It was a wonderful experience, Bechtold said, but she was laid off after three and half years. She took some time to reassess her situation, studying for and attaining her Licensed Clinical Professional Counselor (LCPC) designation. She also did consulting work for NIU, helping the school's career center in its work on a four-year model to build career awareness through all phases of a student's time in college.
This model grabbed the attention of National Louis. HR staff reached out to Bechtold through LinkedIn — a channel she promotes heavily in her work at NLU today. Bechtold was hired in September as head of the new Career Development office and hit the ground running with a new staff and vision of helping students find jobs.
Bechtold is joined by Helen Roy, Career Readiness Advisor, and Emily Drake, Employer Outreach Specialist. Roy does a lot of one-on-one work with students, helping them build resumes and cover letters, as well as directing them to other student resources and giving career development presentations in classes.
Drake, who was hired as part of the Education to Employment (E2) Initiative, primarily works with the employment needs of veteran and Harrison Fellow students. She's also the main point of contact for employers that want to hire NLU students. Bechtold said NLU's relationship with local employers is very good, and Drake is working to grow those links further and establish new ones.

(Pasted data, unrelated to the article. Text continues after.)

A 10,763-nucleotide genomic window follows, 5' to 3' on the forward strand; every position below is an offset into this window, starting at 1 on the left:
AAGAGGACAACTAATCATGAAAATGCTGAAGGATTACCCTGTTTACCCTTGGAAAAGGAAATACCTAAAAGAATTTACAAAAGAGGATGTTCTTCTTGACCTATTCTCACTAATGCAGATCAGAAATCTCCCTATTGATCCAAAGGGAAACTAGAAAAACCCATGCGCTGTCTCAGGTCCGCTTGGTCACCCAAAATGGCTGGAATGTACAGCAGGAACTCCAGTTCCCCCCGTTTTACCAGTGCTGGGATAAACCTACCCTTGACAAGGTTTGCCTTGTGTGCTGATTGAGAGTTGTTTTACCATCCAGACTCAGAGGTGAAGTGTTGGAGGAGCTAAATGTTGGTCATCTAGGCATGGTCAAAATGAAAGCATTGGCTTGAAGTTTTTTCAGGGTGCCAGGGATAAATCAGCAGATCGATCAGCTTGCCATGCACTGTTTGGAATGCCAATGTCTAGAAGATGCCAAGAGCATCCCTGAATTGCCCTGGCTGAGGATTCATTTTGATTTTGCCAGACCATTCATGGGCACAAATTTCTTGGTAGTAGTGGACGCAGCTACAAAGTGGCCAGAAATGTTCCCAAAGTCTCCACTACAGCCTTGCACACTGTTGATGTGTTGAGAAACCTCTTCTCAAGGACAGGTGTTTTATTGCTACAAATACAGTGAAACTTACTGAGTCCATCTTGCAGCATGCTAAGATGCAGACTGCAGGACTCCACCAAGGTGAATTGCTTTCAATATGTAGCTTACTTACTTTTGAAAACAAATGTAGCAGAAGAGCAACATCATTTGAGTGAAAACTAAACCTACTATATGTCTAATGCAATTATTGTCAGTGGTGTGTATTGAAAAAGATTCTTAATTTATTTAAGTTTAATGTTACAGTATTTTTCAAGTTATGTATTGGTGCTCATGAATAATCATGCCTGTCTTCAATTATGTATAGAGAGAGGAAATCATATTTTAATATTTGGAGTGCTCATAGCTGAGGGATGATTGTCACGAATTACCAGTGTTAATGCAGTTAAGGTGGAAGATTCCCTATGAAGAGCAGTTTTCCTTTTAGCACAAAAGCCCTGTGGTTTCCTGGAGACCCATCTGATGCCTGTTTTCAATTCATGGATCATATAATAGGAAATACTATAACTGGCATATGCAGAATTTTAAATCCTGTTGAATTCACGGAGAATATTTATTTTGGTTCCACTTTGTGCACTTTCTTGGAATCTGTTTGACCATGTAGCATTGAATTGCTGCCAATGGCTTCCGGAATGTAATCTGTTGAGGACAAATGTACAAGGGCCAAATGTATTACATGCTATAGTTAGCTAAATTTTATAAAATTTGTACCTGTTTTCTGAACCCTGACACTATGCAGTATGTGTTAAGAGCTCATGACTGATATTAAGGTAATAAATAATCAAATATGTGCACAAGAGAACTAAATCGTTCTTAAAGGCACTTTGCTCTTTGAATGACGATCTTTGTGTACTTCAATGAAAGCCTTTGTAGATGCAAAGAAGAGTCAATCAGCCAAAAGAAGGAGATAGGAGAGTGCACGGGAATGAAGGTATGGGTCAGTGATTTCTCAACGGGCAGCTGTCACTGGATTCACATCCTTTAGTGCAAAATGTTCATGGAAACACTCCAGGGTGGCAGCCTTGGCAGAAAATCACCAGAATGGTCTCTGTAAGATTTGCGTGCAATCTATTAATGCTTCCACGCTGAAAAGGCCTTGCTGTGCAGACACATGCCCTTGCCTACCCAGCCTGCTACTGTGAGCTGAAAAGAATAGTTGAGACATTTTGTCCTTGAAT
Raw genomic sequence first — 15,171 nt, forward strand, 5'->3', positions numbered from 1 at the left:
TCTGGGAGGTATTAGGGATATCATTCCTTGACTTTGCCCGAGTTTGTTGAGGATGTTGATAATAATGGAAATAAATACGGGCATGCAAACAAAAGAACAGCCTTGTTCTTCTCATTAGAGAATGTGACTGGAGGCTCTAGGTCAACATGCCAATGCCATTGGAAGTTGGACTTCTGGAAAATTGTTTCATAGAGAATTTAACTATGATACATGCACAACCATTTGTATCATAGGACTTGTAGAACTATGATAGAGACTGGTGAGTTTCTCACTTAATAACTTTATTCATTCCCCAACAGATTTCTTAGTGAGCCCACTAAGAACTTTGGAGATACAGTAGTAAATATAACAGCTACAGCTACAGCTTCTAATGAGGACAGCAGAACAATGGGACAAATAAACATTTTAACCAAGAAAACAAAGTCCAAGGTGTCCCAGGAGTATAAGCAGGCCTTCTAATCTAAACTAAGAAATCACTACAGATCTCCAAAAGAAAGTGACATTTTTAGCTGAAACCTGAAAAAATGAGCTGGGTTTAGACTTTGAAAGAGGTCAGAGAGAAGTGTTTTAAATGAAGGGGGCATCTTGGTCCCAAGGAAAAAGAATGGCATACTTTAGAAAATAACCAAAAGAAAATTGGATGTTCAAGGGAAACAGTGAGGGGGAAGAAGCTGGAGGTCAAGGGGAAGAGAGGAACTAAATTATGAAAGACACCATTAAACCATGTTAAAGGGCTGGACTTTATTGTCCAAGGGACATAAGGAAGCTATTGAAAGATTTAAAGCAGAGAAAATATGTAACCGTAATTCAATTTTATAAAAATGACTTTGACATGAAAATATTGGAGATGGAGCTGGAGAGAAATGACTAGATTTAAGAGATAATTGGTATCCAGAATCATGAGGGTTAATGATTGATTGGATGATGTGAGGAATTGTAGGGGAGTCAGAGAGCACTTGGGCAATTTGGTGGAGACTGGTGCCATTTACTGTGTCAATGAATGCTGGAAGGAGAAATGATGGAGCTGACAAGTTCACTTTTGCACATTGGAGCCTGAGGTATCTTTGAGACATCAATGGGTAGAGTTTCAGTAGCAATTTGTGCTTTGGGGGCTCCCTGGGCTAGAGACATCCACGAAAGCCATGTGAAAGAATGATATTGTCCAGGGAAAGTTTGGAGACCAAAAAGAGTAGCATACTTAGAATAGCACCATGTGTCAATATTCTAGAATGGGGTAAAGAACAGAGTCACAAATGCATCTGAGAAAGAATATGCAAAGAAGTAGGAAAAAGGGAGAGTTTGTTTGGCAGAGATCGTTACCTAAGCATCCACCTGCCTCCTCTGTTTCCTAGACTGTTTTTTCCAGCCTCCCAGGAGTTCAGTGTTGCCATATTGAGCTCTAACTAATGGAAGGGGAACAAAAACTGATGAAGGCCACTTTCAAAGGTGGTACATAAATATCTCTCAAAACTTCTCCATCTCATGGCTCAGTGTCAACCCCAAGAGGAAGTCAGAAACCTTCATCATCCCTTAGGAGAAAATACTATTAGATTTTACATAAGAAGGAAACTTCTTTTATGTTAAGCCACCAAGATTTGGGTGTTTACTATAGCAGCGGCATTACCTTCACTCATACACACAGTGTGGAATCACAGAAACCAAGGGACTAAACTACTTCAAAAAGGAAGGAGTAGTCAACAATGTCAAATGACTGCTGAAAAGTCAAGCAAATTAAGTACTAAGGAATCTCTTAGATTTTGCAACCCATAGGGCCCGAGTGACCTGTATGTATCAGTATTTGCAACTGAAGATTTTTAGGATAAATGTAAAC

Beyond this current work, NLU Career Development is taking a closer look at the widest-reaching tool at a university's disposal today: the Internet. The office is currently redesigning its Web site to make more resources available 24/7 — everything from resume guides and sample resumes to interviewing tips and tutorials on building LinkedIn profiles.
NLU's student body, which tends to be older, and the specialized tracks many of its students — for example, those seeking advanced degrees in education — might seem like extra challenges in the job market. But Bechtold sees quite the opposite.
At The Chicago School of Professional Psychology, Bechtold assisted master's and doctoral-level students in finding work in psychology. To her, Career Development should approach a student seeking, say, an M.Ed. or Ed.D. no differently than anyone else.
"What we do is equip students to be prepared for job search success," she said.
And as for NLU's older student population — many career-changers much like herself — Bechtold believes they already have an awareness of the job market that comes with experience.
"I think that gives us an advantage because I think students — if they have some work experience — are already attuned to the need for something like this, so I think I our message of getting them involved in this and their buy-in will be really good," she said.